Los Angeles

Lienhard von Monkiewitsch

Angles Gallery

In this post-Conceptual era, when most seemingly moribund painting justifies itself by playing the role of elegy for a “dead” Modernism, many artists have resorted to resurrecting and revising esthetic tenets from the past as a catalyst for propagating the “continued progress” of art itself. As a result, much post-Modernist pluralism, with its connotation of repairing the mystifications wrought by Modernism, is defined by the very same dubious ideology of the progressive avant-garde that it purports to deconstruct. Such contradictions are clearly born of a creative and ideological impasse: the need to justify the transcendental art object in an age when its historical and sociological relevance are in question.

Lienhard von Monkiewitsch’s recent work is typical of this dilemma. This West German artist’s current “wood-paintings” constitute a literal and metaphorical return to the purest of Modernist sources—the transrational concept of zaum (“beyond reason”), developed by the avant-garde Russian poets Velimir Khlebnikov and Alexei Kruchenykh, which Malevich translated into a nonobjective credo through the hermetic purity of the Suprematist square and rectangle. These became representations of what Malevich called that “empty place, where nothing is perceived but sensation.”

This nonmaterial “return to zero” is an obvious historical dead end for any materialist artist striving for formal or painterly “discovery” and “progression.” Monkiewitsch’s solution is to return to this dogmatic, even dictatorial source of perfection and mutilate it. Monkiewitsch makes two cuts through the ideal Suprematist form, as if he were a surgeon dissecting a perfect body to cure the conceptual disease within. The effects are purely regenerative, destroying the reifying effects of an old language by introducing the seemingly dissonant edge of chaos and alienation.

The operative word, however, is “seemingly,” as Monkiewitsch actually works within a strict, serial methodology that is as obsessive as any scientific approach dreamed up by Malevich. Beginning with a progression of drawings, Monkiewitsch makes his two cuts through the Suprematist square or rectangle, then attaches either one or both of the resulting pieces to the outer edge of the “defiled” form.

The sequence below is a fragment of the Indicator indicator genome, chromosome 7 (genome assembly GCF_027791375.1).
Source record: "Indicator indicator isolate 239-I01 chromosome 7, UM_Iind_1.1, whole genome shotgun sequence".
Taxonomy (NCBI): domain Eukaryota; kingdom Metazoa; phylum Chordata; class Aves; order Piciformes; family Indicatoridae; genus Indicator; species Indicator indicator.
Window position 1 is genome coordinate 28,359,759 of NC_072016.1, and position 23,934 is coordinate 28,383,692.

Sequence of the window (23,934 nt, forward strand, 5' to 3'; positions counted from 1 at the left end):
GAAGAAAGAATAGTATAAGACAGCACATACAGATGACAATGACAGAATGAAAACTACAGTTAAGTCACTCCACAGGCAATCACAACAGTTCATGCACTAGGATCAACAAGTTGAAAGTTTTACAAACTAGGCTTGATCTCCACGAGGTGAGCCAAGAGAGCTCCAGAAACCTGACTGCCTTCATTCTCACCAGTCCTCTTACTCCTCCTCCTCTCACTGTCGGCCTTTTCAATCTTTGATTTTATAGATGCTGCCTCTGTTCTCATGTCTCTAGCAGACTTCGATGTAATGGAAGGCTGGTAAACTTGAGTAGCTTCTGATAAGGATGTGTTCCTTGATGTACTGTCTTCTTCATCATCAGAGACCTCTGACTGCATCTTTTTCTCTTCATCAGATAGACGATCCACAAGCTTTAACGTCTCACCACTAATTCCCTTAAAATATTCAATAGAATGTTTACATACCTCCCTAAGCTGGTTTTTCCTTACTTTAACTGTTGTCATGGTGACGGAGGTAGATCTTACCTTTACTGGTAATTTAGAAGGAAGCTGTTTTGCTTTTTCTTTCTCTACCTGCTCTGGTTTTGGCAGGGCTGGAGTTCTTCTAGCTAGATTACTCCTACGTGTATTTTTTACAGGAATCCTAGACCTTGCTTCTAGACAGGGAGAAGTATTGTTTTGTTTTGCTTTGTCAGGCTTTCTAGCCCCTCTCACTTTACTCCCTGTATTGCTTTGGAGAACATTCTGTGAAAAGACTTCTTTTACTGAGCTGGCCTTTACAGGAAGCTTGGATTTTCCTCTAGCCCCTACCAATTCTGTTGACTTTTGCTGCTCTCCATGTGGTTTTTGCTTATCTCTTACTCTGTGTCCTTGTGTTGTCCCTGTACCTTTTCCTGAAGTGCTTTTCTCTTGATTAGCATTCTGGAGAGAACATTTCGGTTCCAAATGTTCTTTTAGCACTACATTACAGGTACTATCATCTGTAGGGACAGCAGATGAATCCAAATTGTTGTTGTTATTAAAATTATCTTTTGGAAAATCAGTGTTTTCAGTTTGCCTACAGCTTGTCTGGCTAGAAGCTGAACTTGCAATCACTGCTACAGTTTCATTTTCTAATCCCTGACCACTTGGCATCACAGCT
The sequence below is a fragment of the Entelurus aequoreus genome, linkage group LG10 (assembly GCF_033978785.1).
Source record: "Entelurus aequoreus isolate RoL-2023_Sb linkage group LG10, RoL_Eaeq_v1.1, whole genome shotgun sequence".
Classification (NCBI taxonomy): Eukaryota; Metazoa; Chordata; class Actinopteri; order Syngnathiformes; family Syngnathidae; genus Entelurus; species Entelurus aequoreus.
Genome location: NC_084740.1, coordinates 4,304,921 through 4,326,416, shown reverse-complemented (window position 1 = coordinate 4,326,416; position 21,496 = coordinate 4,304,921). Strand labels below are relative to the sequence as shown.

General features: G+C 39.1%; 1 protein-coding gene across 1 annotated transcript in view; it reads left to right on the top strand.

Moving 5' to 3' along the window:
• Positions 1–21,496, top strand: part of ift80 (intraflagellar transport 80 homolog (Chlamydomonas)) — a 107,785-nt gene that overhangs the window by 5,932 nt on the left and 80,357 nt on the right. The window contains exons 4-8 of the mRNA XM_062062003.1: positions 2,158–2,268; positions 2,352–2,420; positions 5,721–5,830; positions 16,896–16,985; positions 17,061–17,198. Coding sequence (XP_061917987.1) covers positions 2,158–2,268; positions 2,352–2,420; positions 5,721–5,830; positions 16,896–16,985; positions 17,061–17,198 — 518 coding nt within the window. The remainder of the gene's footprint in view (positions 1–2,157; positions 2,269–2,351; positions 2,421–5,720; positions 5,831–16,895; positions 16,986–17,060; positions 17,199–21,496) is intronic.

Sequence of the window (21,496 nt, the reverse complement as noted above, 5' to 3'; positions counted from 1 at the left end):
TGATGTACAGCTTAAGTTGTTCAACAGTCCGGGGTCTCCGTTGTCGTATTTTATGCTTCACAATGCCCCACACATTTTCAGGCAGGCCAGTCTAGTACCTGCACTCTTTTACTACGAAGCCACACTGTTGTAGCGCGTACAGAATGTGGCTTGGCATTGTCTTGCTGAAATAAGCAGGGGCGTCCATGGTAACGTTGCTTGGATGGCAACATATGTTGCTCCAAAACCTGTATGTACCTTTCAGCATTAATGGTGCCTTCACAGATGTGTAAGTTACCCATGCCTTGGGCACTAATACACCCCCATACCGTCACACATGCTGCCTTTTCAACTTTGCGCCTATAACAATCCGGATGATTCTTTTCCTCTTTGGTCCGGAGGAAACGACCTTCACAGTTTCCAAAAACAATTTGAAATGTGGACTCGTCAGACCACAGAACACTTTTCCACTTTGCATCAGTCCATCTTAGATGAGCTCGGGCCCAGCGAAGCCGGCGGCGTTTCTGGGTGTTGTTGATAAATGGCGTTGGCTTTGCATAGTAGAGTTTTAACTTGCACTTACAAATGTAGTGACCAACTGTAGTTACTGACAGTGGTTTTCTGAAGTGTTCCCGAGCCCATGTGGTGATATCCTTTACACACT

This process can systematically generate over 1,200 possible shapes without duplicating any one form, and Monkiewitsch is diligent in creating each and every one. Selected forms are then translated onto 5 1/4-inch-thick, contoured wood, the smooth, flat surface of which is covered in rich, dark pigment.

Instead of operating on a transcendental, two-dimensional plane, Malevich’s form is thus mutated into three dimensions, releasing its material and sculptural qualities. Monkiewitsch employs nonreflective pigments, so that one’s eye is deflected away from the implied depth of the picture plane toward its outer edges. When the work is exhibited, overhead track lighting casts a multitude of drop shadows on the gallery wall, so that each object takes on a richer plasticity, ranging from hard to soft edge. The results are a series of dynamic sculpture/paintings that, despite their small dimensions, command a large, indefinable space.

Monkiewitsch is also quick to point out that each form is rotatable, bearing no obvious “top” or “bottom,” so that it can assume a different spatial composition according to the work’s orientation. In many cases, we completely lose track of the process that produced each form, wondering where the two cuts were made and where each segment was relocated to produce the new shape. Although such mystification is part of Monkiewitsch’s desire to reassert intuition and randomness within the Modernist creative continuum, we are always conscious of the fact that these works are grounded in pure geometry. Malevich is still very much present, albeit as a murdered ghost. Now that Monkiewitsch has so obviously killed his spiritual father—a patriarch of conceptual closure—it remains to be seen what his new-found liberation will bring.

Colin Gardner